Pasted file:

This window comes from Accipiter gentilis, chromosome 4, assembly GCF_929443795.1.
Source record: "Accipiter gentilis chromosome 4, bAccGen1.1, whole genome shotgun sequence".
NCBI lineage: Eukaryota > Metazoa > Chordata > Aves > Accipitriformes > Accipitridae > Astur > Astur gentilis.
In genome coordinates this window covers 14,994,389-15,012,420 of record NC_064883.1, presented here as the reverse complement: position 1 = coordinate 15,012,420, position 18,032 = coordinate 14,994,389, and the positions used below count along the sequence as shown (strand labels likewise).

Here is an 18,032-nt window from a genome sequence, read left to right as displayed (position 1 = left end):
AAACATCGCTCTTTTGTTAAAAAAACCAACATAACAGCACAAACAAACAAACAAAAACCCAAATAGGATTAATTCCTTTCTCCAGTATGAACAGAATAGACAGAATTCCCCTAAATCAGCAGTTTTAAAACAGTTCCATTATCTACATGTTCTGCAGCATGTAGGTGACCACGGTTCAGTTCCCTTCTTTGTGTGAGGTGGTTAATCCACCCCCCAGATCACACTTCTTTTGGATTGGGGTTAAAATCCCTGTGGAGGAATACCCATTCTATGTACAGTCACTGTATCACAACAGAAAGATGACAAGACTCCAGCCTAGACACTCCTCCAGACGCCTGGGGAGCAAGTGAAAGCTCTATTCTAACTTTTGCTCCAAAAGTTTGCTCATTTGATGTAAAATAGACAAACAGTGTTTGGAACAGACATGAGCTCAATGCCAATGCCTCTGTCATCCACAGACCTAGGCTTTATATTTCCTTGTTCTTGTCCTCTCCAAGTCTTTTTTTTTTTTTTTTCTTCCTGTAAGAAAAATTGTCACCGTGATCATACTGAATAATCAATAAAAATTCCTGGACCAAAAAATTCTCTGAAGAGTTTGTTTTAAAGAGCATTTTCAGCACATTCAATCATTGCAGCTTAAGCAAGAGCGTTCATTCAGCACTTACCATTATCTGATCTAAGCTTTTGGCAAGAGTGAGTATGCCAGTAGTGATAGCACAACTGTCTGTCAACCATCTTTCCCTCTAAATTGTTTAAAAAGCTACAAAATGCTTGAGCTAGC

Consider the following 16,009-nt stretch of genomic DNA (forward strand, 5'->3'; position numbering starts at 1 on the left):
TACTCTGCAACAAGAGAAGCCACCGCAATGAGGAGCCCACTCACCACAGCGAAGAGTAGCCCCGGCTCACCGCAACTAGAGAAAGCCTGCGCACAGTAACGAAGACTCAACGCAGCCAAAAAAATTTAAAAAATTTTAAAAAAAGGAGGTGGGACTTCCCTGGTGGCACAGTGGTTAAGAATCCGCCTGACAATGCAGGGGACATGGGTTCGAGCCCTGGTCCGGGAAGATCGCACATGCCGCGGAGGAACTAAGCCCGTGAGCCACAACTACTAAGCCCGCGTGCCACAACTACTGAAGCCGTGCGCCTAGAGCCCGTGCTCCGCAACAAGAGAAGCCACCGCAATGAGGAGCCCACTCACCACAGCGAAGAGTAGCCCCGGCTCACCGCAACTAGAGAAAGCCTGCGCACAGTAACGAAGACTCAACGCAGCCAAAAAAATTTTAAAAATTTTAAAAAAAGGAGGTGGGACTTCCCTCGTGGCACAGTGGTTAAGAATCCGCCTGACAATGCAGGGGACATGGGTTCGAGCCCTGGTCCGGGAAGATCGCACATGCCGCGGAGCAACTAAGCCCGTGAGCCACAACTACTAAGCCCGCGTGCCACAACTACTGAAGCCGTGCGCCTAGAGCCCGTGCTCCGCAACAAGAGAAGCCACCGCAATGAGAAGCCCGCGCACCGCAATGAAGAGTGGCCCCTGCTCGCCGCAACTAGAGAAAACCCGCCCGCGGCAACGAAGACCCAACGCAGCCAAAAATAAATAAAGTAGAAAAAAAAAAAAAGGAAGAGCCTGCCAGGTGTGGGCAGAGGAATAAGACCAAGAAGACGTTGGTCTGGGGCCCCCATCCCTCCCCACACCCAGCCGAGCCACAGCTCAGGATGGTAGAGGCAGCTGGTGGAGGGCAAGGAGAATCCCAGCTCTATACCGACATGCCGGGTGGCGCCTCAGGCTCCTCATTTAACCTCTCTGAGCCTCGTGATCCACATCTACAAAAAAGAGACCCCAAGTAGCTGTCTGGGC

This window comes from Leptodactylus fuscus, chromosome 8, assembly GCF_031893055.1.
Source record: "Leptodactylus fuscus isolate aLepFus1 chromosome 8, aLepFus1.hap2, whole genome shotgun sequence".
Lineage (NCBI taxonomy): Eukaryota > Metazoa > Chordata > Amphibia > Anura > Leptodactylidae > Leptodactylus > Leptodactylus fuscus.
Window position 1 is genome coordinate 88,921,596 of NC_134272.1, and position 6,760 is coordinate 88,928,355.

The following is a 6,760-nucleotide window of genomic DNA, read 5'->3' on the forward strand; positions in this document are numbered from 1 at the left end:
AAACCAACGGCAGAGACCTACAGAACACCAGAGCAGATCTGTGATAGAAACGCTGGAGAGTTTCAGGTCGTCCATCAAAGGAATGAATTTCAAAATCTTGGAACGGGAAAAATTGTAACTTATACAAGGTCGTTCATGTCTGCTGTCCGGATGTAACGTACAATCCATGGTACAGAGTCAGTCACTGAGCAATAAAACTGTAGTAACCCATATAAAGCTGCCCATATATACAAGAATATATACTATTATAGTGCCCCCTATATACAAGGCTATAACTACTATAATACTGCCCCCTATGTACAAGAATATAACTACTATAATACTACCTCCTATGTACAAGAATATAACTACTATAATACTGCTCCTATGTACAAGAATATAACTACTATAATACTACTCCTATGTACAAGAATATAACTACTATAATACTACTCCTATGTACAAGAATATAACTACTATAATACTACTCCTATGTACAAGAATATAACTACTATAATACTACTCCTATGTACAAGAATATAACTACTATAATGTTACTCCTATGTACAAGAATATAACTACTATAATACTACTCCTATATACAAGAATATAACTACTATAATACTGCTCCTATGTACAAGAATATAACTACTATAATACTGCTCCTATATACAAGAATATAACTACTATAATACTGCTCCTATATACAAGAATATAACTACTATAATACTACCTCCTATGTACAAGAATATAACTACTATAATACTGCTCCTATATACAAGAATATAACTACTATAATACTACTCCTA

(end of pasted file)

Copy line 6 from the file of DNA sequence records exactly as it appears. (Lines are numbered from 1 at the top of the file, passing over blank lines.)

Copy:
AAACATCGCTCTTTTGTTAAAAAAACCAACATAACAGCACAAACAAACAAACAAAAACCCAAATAGGATTAATTCCTTTCTCCAGTATGAACAGAATAGACAGAATTCCCCTAAATCAGCAGTTTTAAAACAGTTCCATTATCTACATGTTCTGCAGCATGTAGGTGACCACGGTTCAGTTCCCTTCTTTGTGTGAGGTGGTTAATCCACCCCCCAGATCACACTTCTTTTGGATTGGGGTTAAAATCCCTGTGGAGGAATACCCATTCTATGTACAGTCACTGTATCACAACAGAAAGATGACAAGACTCCAGCCTAGACACTCCTCCAGACGCCTGGGGAGCAAGTGAAAGCTCTATTCTAACTTTTGCTCCAAAAGTTTGCTCATTTGATGTAAAATAGACAAACAGTGTTTGGAACAGACATGAGCTCAATGCCAATGCCTCTGTCATCCACAGACCTAGGCTTTATATTTCCTTGTTCTTGTCCTCTCCAAGTCTTTTTTTTTTTTTTTTCTTCCTGTAAGAAAAATTGTCACCGTGATCATACTGAATAATCAATAAAAATTCCTGGACCAAAAAATTCTCTGAAGAGTTTGTTTTAAAGAGCATTTTCAGCACATTCAATCATTGCAGCTTAAGCAAGAGCGTTCATTCAGCACTTACCATTATCTGATCTAAGCTTTTGGCAAGAGTGAGTATGCCAGTAGTGATAGCACAACTGTCTGTCAACCATCTTTCCCTCTAAATTGTTTAAAAAGCTACAAAATGCTTGAGCTAGC